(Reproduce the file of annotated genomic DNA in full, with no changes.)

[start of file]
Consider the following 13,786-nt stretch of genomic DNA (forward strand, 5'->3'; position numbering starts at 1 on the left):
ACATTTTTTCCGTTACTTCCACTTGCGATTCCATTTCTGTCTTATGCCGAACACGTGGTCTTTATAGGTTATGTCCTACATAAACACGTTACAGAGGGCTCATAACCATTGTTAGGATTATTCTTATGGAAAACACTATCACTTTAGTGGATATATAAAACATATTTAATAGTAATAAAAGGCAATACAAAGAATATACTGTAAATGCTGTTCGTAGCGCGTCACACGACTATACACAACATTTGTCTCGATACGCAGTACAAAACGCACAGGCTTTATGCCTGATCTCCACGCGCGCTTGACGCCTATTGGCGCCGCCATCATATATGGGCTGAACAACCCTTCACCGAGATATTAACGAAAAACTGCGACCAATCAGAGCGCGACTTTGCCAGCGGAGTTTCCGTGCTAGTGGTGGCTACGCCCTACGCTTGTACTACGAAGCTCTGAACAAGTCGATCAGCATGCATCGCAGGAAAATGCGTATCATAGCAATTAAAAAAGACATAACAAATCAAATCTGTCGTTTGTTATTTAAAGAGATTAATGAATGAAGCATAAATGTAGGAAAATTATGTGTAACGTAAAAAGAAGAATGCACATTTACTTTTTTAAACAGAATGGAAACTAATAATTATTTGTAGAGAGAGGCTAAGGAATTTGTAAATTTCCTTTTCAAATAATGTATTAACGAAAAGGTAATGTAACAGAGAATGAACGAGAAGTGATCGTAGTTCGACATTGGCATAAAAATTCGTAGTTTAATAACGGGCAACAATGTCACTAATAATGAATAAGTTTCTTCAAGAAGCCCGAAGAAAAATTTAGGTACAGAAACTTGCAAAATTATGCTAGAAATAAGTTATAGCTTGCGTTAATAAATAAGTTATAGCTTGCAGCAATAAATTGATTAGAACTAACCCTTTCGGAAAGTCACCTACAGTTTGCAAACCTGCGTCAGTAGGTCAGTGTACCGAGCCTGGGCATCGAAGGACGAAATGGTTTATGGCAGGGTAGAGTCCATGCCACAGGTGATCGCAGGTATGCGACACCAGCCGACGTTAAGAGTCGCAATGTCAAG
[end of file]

Consider the following 13,786-nt stretch of genomic DNA (forward strand, 5'->3'; position numbering starts at 1 on the left):
ACATTTTTTCCGTTACTTCCACTTGCGATTCCATTTCTGTCTTATGCCGAACACGTGGTCTTTATAGGTTATGTCCTACATAAACACGTTACAGAGGGCTCATAACCATTGTTAGGATTATTCTTATGGAAAACACTATCACTTTAGTGGATATATAAAACATATTTAATAGTAATAAAAGGCAATACAAAGAATATACTGTAAATGCTGTTCGTAGCGCGTCACACGACTATACACAACATTTGTCTCGATACGCAGTACAAAACGCACAGGCTTTATGCCTGATCTCCACGCGCGCTTGACGCCTATTGGCGCCGCCATCATATATGGGCTGAACAACCCTTCACCGAGATATTAACGAAAAACTGCGACCAATCAGAGCGCGACTTTGCCAGCGGAGTTTCCGTGCTAGTGGTGGCTACGCCCTACGCTTGTACTACGAAGCTCTGAACAAGTCGATCAGCATGCATCGCAGGAAAATGCGTATCATAGCAATTAAAAAAGACATAACAAATCAAATCTGTCGTTTGTTATTTAAAGAGATTAATGAATGAAGCATAAATGTAGGAAAATTATGTGTAACGTAAAAAGAAGAATGCACATTTACTTTTTTAAACAGAATGGAAACTAATAATTATTTGTAGAGAGAGGCTAAGGAATTTGTAAATTTCCTTTTCAAATAATGTATTAACGAAAAGGTAATGTAACAGAGAATGAACGAGAAGTGATCGTAGTTCGACATTGGCATAAAAATTCGTAGTTTAATAACGGGCAACAATGTCACTAATAATGAATAAGTTTCTTCAAGAAGCCCGAAGAAAAATTTAGGTACAGAAACTTGCAAAATTATGCTAGAAATAAGTTATAGCTTGCGTTAATAAATAAGTTATAGCTTGCAGCAATAAATTGATTAGAACTAACCCTTTCGGAAAGTCACCTACAGTTTGCAAACCTGCGTCAGTAGGTCAGTGTACCGAGCCTGGGCATCGAAGGACGAAATGGTTTATGGCAGGGTAGAGTCCATGCCACAGGTGATCGCAGGTATGCGACACCAGCCGACGTTAAGAGTCGCAATGTCAAG